Almost exactly 80 years ago, the exact date is uncertain but sometime between the 8th and 12th of September, 1940, four French youths went for a walk in the woods near Montignac, in the Dordogne. Their leader, Marcel Ravidat, was perhaps the imaginative one (he had named his dog “Robot”), so one wonders what they talked about. They had plenty to discuss. France had just fallen, and their region was being incorporated into the Vichy regime. Or, possibly, they were just hunting for mushrooms. What they did find was a new hole in the ground (uncovered by an uprooted tree), and a shaft leading to a new cave in what was a region of caves. At first it was too dark to see much, but Marcel the clever apprentice fashioned a torch out of a grease gun and they returned to discover, in its strange light, a magnificent art gallery, 600 wall paintings—some life-size—of animals, some long-extinct, all done in dramatic outline, alive with movement, and in colors that turned out to be ‘natural.’ These youths were smart enough to know they’d stumbled on something quite wonderful, and science has since proven that the paintings were executed 17,000 years ago, by humans very like ourselves, thinking beings who knew their past and speculated about their future. It would be an inspiring place. After the war the entrance was revealed and improved, and in 1948 the Lascaux cave was opened to the public. Thousands flocked to see its wonders, sadly introducing into the long-sealed cave new elements that caused the paintings to deteriorate. Since 1963, casual visitors have had to content themselves with a replica cave (or, rather, replica paintings in a nearby cave). But back in September 1940 those four jeunes proved as alive to their past as had been those long-ago artists, just as concerned about their future. So they kept secret their discovery for over a week before entrusting it to one of their schoolteachers, whereupon it was decided to keep the Lascaux cave a secret, but not in order to preserve the paintings. They had more pressing business, and for the next four years, the Lascaux cave served as an arsenal for local units of the Résistance, in its way as much a tribute to the human spirit as were those wonderful, magical paintings. When Marcel Ravidat died, in 1995, after a long career as a factory mechanic and Lascaux guide, there is no doubt that he merited his two-column obit in the New York Times. ©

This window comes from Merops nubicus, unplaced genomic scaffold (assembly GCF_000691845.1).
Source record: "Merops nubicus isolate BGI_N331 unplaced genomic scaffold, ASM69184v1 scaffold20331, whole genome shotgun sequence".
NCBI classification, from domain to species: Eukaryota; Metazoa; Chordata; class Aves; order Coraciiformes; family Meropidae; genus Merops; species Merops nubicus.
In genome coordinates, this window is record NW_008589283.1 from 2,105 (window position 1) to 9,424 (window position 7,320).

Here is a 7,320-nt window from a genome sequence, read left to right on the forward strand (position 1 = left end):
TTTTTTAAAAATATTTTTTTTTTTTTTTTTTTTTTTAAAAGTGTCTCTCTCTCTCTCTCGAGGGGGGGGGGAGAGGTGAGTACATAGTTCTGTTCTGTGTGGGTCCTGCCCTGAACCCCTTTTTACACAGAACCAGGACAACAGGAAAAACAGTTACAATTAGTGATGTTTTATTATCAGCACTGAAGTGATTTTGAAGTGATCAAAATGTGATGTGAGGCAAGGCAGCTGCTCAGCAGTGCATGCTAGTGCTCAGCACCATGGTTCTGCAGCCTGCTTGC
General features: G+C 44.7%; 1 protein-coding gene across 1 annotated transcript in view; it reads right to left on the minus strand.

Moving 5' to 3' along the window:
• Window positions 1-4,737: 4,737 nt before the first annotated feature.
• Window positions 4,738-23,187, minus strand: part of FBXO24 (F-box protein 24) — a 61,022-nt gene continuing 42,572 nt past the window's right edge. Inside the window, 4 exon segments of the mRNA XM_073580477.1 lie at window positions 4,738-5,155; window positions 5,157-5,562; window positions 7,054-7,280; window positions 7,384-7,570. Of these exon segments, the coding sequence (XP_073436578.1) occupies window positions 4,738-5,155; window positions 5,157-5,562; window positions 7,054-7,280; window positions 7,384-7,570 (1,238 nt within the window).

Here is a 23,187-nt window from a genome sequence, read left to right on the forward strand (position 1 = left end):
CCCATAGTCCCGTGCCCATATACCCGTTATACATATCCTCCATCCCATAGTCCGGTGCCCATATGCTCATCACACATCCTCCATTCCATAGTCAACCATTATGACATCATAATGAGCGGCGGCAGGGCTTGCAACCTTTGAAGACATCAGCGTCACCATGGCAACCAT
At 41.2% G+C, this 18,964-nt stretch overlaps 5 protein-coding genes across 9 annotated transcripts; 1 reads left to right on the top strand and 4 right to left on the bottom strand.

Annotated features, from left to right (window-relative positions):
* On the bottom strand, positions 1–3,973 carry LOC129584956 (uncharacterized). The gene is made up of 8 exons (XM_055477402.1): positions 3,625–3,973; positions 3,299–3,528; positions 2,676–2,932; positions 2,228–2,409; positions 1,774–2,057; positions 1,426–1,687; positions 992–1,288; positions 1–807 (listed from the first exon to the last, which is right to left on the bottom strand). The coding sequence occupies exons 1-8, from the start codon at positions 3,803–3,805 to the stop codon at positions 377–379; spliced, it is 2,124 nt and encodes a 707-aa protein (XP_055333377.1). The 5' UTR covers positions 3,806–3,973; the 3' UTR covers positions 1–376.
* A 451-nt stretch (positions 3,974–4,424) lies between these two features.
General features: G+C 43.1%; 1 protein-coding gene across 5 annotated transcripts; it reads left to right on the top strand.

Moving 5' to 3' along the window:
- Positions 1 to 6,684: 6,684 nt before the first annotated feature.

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"Go on pestering [but] exercise the virtue of patience." Said to be the response of prime minister Campbell-Bannerman to the 1906 women's delegation.